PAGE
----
3. Salams. When Allah (swt) Himself has said that pregnant and lactating women are EXEMPT from fasting, His word should be the final word. He knows us better than we know ourselves. Please remember that when we obey what Allah (swt) says, such as not performing prayers praying while menstruating and not fasting while pregnant, we are obeying HIS Will. Please let us not create hardship where Allah (swt) has provided ease.

    • salam,
      there is an important distinction between the ruling for menstruation and the ruling for pregnancy and lactation with respect to fasting: menstruating women are ***not allowed*** to fast, but pregnant and breastfeeding mothers are ***allowed but not obligated*** to fast: So it’s up to them to decide according to their personal situation, health and circumstances. Alhamdulillah, there is so much wisdom and mercy in that rule!

  4. I really like the nice twist to an oft-repeated subject, Pregnancy and Fasting, in this article. Masha Allah, keep up the good work and may Allah reward you handsomely for your efforts. May you enjoy a fabulous Ramadan with your family, Ameen!

  5. MashaAllah tabarakAllah. btw to the comment from NA – Allah does not state in the Quran that pregnant and fasting women and exempt. In fact, fasting can only be left if the mother fears serious harm for herself or her baby.

    • Jazakum Allahu khayran everyone for your kind comments, I really appreciate the feedback. I ask Allah SWT to make it a blessed Ramadan for all.

  6. jazakAllah for such a beneficial article, I fasted while pregnant with my 1st born and shukar to Allah, I kept all my fasts and gave birth to a healthy boy after ramadaan, I just fell pregnant in the last ramadaan, kept all my fasts and I have another healthy 2 month old baby boy, inshaAllah with the help of Allah , I intend on keeping all my fasts this ramadaan even though I am breastfeeding, may Allah make it easy for all of us moms and moms to be and for all the muslims ameen, do remember us in your duaas, I would be grateful for an article on breastfeeding in ramadaan, jazakAllah

  7. ASSALAAMALAIKUM,ur article brought tears to my eyes…i have hypothyroidism.m 10weeks pregnant n i had had 2 miscarriages earlier.right now i m on defcort 6mg,thyrox 50mg,ovutig inj twice weekly,n ecosprin 75mg..but after i had some bleeding my gynae stopped ecosprin (sorry for bothering you with all the details)have prescribed duphaston 10mg instead which had to be taken thrice daily at 8 hrs gap..on my recent visit i asked the doc if i could alter the time a bit he said a strict NO…n i was in such dilemma whether to fast or not,my heart missed a beat every time i thought i wont be able to fast but after reading your article i know what i have to do..will fast until my body signals me to stop.your advices are very much like my mom in laws….especially” the market place one n to keep our tongue moist with remembrance of ALLAH”.ALLAH knows best. stay blessed.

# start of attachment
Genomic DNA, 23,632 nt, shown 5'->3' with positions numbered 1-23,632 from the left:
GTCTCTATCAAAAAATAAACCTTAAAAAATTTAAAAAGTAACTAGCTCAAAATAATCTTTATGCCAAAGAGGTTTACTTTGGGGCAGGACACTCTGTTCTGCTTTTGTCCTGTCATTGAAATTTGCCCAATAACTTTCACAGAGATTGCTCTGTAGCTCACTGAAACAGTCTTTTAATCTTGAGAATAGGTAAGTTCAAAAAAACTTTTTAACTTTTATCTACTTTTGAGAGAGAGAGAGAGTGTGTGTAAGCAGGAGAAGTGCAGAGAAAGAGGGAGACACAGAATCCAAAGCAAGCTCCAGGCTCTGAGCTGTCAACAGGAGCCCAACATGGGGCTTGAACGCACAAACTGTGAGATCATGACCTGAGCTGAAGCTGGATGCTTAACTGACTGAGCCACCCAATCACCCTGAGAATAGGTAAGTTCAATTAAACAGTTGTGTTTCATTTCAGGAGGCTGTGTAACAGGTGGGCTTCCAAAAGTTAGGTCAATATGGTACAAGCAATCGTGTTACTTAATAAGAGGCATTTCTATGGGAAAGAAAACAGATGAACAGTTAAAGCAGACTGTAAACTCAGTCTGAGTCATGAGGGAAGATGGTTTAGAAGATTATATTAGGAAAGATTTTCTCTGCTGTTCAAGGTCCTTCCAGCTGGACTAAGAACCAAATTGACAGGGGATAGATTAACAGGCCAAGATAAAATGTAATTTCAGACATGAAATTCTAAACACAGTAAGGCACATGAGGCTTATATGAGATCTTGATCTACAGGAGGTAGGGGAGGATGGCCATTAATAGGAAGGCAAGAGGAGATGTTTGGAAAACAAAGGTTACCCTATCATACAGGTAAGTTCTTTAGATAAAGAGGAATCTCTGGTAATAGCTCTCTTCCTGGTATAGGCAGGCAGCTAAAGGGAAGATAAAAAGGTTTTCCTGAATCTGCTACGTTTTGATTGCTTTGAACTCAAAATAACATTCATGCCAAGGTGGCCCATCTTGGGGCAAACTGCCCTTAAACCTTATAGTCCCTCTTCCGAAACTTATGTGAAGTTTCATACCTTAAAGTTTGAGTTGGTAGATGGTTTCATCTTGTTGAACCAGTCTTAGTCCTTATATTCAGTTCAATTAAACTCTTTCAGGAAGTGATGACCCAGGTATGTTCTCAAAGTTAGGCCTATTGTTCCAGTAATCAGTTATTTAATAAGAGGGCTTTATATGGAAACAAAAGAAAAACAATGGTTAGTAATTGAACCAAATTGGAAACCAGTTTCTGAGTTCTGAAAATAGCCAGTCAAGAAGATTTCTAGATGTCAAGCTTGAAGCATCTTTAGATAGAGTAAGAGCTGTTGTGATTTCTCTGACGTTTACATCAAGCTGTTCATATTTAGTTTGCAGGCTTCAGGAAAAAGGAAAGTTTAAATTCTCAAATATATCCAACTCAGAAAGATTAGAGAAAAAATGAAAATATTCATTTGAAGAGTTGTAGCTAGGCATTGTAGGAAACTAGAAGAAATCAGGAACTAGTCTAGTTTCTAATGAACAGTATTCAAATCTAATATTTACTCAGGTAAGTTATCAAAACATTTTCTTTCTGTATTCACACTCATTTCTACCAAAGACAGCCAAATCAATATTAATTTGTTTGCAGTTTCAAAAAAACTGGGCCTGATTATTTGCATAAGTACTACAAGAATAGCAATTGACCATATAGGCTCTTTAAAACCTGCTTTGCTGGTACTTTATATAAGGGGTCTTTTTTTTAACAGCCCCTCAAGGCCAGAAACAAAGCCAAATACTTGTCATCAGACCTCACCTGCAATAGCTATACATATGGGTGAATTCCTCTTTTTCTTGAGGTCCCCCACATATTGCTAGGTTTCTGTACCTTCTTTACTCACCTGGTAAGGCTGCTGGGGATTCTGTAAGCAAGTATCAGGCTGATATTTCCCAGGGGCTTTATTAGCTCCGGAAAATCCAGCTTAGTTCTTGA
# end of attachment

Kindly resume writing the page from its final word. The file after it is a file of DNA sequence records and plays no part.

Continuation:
8. Salam Sis. Thank You for this article. The part about listening to your body really resonates well with me. I am currently in my second trimester and so far have managed to fast for a whole week. I must remember to constantly hydrate myself and eat smaller meals. And yes, having a sound family support system is really important as it means allowing more time for mummies to rest. Assalammualaikum.

  9. Salam jazakallah for a great article. Im 6 weeks pregnant and fasted first 9 days then my nausea took the better of me as it is through the day and night although im not sick. Im in such a dilemma and feel like i should brave out the nausea and fast. I missed 3 days inshallah im going to try again tomorrow. The long summer fast make it harder esp in pregnancy

  10. The whole idea that people here can essentially with no medical background suggest that fasting is okay when you are pregnant is dangerous and scary.

    You cannot provide anecdotal evidence and state it as fact (well my mother did).

    The FACT is you are putting your child at risk when you fast while pregnant. You increase chances of learning disabilities and other birth problems.

    You want proof?

    http://users.nber.org/~almond/AEJApp-2010.R1_manuscripttables.pdf

  11. Jazak Allah Khair for this beautiful article. May Allah make this Ramadan easy and rewarding for every muslim, inshaAllah. :)

  12. Asslamualaikum im 36 weeks pregnant and alhandulillah have been fasting this ramadhan as i feel fine. Recently my midwife has recommended a growth scan,my question is do you think i should fast for my scan or not because of fluid count as im quite far gone and wouldnt need as much water intake.jazakallah